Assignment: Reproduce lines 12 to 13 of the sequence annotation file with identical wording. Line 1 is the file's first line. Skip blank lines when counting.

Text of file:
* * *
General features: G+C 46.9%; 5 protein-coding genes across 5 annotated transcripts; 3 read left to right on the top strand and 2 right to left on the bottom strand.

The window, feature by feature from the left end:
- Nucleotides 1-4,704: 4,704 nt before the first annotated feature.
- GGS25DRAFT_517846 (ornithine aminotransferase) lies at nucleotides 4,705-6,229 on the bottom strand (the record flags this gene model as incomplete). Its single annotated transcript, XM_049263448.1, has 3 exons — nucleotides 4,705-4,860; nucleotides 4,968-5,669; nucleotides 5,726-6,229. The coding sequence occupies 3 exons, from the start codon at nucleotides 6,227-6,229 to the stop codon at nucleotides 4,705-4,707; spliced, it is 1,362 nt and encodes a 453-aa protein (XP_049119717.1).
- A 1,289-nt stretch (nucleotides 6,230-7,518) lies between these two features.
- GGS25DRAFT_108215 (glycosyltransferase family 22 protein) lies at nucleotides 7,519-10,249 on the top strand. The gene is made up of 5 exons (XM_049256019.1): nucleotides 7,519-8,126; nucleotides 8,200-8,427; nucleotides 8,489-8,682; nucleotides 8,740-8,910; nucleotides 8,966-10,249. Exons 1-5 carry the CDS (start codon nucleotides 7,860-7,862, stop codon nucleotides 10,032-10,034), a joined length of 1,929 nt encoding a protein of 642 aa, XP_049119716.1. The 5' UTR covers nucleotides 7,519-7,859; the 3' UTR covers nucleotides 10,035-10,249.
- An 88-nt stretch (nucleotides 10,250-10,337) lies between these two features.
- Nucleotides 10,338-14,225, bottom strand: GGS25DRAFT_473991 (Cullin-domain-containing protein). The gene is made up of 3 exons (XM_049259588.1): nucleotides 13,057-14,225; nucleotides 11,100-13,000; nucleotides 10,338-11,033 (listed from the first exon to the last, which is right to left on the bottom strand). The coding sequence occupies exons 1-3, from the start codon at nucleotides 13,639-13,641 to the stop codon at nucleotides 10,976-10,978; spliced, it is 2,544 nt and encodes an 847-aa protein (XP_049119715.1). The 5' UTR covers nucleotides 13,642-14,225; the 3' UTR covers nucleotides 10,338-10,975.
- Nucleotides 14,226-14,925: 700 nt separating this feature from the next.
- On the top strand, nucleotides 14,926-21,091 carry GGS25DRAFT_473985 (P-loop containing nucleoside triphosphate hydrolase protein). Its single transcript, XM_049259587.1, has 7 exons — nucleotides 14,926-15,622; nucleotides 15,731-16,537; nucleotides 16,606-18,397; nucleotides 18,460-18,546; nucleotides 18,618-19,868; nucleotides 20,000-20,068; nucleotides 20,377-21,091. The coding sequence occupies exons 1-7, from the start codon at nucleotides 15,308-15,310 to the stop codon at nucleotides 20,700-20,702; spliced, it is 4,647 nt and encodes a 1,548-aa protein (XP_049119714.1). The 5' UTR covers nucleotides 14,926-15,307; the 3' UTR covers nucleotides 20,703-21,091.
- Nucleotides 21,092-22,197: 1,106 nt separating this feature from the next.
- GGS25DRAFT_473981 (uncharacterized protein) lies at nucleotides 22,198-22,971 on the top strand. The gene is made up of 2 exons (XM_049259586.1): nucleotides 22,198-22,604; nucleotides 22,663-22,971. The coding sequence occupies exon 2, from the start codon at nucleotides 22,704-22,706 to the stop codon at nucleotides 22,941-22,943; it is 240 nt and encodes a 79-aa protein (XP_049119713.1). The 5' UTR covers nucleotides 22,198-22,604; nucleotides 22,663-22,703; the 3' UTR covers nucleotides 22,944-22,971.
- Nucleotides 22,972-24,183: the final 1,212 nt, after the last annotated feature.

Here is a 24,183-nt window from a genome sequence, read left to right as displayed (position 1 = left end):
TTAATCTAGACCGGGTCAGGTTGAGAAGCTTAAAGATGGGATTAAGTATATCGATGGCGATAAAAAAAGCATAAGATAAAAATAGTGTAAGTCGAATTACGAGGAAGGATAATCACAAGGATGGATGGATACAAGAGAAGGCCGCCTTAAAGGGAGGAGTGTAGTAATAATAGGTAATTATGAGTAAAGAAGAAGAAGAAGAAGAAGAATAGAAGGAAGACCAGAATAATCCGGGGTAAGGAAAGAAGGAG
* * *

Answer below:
- GGS25DRAFT_473981 (uncharacterized protein) lies at nucleotides 22,198-22,971 on the top strand. The gene is made up of 2 exons (XM_049259586.1): nucleotides 22,198-22,604; nucleotides 22,663-22,971. The coding sequence occupies exon 2, from the start codon at nucleotides 22,704-22,706 to the stop codon at nucleotides 22,941-22,943; it is 240 nt and encodes a 79-aa protein (XP_049119713.1). The 5' UTR covers nucleotides 22,198-22,604; nucleotides 22,663-22,703; the 3' UTR covers nucleotides 22,944-22,971.
- Nucleotides 22,972-24,183: the final 1,212 nt, after the last annotated feature.